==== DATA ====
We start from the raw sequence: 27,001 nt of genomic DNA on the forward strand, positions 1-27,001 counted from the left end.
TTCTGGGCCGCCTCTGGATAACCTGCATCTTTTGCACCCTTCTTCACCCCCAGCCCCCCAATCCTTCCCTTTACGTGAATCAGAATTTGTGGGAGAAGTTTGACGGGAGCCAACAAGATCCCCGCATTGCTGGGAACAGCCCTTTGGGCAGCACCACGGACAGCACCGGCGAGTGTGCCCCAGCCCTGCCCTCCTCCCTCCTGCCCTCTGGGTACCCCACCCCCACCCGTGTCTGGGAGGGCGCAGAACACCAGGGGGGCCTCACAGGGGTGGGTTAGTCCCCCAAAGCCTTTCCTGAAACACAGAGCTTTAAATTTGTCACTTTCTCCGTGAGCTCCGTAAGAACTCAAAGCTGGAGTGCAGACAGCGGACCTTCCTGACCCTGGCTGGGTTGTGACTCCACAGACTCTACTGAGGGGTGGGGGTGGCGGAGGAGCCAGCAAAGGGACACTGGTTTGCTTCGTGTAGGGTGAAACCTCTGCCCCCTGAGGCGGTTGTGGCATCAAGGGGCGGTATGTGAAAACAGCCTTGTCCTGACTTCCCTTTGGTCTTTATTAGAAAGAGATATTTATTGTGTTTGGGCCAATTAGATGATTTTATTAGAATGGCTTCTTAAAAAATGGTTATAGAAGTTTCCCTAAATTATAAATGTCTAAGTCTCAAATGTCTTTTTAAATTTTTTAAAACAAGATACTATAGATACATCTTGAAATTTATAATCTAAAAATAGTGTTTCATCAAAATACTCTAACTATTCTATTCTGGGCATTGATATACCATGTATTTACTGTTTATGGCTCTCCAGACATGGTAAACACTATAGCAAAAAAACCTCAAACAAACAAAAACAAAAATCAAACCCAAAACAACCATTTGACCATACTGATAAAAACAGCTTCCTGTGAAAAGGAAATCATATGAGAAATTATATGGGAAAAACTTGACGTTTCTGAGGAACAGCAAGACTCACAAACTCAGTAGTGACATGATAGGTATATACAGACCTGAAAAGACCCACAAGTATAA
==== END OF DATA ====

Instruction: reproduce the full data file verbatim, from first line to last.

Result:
We start from the raw sequence: 27,001 nt of genomic DNA on the forward strand, positions 1-27,001 counted from the left end.
TTCTGGGCCGCCTCTGGATAACCTGCATCTTTTGCACCCTTCTTCACCCCCAGCCCCCCAATCCTTCCCTTTACGTGAATCAGAATTTGTGGGAGAAGTTTGACGGGAGCCAACAAGATCCCCGCATTGCTGGGAACAGCCCTTTGGGCAGCACCACGGACAGCACCGGCGAGTGTGCCCCAGCCCTGCCCTCCTCCCTCCTGCCCTCTGGGTACCCCACCCCCACCCGTGTCTGGGAGGGCGCAGAACACCAGGGGGGCCTCACAGGGGTGGGTTAGTCCCCCAAAGCCTTTCCTGAAACACAGAGCTTTAAATTTGTCACTTTCTCCGTGAGCTCCGTAAGAACTCAAAGCTGGAGTGCAGACAGCGGACCTTCCTGACCCTGGCTGGGTTGTGACTCCACAGACTCTACTGAGGGGTGGGGGTGGCGGAGGAGCCAGCAAAGGGACACTGGTTTGCTTCGTGTAGGGTGAAACCTCTGCCCCCTGAGGCGGTTGTGGCATCAAGGGGCGGTATGTGAAAACAGCCTTGTCCTGACTTCCCTTTGGTCTTTATTAGAAAGAGATATTTATTGTGTTTGGGCCAATTAGATGATTTTATTAGAATGGCTTCTTAAAAAATGGTTATAGAAGTTTCCCTAAATTATAAATGTCTAAGTCTCAAATGTCTTTTTAAATTTTTTAAAACAAGATACTATAGATACATCTTGAAATTTATAATCTAAAAATAGTGTTTCATCAAAATACTCTAACTATTCTATTCTGGGCATTGATATACCATGTATTTACTGTTTATGGCTCTCCAGACATGGTAAACACTATAGCAAAAAAACCTCAAACAAACAAAAACAAAAATCAAACCCAAAACAACCATTTGACCATACTGATAAAAACAGCTTCCTGTGAAAAGGAAATCATATGAGAAATTATATGGGAAAAACTTGACGTTTCTGAGGAACAGCAAGACTCACAAACTCAGTAGTGACATGATAGGTATATACAGACCTGAAAAGACCCACAAGTATAA